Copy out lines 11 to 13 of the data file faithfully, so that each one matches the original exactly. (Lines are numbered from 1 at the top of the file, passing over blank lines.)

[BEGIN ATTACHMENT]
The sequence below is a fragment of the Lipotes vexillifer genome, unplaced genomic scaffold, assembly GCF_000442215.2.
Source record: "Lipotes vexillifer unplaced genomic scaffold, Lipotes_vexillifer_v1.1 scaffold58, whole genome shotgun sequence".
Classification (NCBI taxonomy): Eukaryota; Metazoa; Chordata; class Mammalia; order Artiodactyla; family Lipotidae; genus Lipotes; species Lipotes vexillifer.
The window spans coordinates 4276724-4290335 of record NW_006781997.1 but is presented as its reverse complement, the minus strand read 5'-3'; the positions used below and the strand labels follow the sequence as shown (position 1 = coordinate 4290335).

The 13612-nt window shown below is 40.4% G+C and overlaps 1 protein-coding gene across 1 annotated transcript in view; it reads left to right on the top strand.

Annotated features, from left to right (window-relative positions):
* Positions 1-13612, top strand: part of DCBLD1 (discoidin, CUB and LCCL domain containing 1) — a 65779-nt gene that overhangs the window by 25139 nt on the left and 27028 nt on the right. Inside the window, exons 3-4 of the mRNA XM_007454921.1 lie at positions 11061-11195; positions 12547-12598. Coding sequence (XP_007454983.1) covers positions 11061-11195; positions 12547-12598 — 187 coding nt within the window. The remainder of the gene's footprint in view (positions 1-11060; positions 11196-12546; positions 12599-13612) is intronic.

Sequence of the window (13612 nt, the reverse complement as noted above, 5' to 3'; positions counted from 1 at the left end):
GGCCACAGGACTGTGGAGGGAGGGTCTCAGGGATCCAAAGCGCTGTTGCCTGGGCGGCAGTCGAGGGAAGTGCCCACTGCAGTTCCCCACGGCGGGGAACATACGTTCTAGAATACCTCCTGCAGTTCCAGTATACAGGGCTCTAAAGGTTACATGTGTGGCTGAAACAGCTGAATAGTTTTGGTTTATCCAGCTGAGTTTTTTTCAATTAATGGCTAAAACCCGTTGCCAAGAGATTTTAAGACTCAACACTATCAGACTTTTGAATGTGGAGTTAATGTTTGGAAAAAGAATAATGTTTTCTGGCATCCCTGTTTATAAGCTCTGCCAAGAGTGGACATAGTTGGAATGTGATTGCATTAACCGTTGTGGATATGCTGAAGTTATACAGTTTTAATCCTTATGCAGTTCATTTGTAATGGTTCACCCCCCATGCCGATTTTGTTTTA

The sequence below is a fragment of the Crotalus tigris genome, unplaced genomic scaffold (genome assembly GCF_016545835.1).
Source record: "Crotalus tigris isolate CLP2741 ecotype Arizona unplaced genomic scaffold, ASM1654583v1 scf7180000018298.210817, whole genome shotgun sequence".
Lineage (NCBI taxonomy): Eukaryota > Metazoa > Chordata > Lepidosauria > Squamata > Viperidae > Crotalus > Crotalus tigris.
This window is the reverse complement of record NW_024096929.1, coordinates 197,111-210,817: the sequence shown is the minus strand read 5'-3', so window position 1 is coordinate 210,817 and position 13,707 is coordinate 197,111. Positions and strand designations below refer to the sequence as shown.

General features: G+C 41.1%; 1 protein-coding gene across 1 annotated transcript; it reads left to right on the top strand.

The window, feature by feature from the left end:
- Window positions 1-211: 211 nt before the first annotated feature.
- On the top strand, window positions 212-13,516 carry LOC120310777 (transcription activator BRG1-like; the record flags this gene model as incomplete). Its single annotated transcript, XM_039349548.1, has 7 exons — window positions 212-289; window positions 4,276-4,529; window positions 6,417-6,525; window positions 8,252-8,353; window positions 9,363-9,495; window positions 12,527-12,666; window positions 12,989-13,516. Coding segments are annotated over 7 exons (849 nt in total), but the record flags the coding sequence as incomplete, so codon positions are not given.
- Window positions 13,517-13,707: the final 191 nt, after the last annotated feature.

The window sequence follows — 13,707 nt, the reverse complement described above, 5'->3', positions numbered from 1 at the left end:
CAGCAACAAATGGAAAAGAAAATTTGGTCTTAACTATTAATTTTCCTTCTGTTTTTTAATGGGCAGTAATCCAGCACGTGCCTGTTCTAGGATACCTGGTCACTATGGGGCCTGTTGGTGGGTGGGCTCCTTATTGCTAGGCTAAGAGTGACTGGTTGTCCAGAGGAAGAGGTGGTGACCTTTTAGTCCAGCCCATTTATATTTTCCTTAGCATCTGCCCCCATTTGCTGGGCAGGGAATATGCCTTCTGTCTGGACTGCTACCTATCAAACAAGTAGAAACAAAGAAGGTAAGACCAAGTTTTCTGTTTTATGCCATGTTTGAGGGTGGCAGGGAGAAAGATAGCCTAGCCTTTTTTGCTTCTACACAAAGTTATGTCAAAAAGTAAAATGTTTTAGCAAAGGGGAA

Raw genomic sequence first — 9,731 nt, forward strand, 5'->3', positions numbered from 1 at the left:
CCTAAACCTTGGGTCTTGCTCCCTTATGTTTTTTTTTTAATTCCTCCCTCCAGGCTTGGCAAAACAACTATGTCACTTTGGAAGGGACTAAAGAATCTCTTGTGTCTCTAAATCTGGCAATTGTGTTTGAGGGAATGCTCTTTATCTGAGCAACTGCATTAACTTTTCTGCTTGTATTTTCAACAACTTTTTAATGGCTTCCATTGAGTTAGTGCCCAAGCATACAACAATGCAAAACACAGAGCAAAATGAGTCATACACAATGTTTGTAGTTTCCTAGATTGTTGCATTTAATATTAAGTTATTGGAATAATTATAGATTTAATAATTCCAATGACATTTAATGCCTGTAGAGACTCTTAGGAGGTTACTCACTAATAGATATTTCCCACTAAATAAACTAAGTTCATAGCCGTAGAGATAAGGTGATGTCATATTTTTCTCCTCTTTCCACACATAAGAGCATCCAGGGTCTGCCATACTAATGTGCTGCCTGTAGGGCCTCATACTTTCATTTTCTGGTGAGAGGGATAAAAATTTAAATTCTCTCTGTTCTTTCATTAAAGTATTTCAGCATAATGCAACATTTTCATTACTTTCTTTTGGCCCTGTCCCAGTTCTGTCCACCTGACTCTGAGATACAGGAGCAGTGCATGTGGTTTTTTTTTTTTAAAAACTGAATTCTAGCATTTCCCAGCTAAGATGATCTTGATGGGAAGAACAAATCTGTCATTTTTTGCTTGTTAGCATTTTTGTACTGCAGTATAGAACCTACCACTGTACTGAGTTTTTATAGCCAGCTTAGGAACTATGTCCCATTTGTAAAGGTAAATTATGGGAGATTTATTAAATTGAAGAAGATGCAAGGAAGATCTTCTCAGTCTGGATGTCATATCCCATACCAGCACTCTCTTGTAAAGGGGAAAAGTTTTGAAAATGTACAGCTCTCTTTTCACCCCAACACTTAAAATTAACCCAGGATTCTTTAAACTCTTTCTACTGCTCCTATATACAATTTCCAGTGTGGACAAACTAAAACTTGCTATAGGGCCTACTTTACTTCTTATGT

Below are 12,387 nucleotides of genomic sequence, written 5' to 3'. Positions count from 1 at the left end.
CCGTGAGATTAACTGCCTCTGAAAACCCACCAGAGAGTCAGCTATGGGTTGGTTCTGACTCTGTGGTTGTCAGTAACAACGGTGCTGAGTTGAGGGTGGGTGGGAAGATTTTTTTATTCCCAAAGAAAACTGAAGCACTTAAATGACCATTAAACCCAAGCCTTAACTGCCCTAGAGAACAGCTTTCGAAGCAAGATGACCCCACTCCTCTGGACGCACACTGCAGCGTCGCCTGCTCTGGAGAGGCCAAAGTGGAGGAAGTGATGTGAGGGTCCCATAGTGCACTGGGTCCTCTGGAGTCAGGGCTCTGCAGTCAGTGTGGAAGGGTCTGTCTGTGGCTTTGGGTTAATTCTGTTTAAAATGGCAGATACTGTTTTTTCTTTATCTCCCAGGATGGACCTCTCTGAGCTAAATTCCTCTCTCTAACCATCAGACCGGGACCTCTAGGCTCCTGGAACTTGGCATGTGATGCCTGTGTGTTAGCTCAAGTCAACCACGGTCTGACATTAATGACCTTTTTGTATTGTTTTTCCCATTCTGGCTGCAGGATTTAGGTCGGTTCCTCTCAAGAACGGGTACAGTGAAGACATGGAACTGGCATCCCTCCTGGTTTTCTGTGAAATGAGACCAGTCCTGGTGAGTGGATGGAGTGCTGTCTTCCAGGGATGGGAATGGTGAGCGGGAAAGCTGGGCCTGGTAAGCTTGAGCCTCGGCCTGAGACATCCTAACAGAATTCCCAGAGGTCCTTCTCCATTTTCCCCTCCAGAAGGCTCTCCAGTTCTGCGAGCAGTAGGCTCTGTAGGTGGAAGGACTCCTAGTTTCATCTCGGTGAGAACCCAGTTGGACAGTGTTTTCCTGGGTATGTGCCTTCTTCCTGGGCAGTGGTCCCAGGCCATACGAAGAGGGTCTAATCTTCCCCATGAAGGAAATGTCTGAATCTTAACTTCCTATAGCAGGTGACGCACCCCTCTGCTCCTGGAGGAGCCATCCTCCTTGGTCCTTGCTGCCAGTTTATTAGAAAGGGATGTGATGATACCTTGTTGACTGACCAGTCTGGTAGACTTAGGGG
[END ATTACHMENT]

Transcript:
Source record: "Crotalus tigris isolate CLP2741 ecotype Arizona unplaced genomic scaffold, ASM1654583v1 scf7180000018298.210817, whole genome shotgun sequence".
Lineage (NCBI taxonomy): Eukaryota > Metazoa > Chordata > Lepidosauria > Squamata > Viperidae > Crotalus > Crotalus tigris.
This window is the reverse complement of record NW_024096929.1, coordinates 197,111-210,817: the sequence shown is the minus strand read 5'-3', so window position 1 is coordinate 210,817 and position 13,707 is coordinate 197,111. Positions and strand designations below refer to the sequence as shown.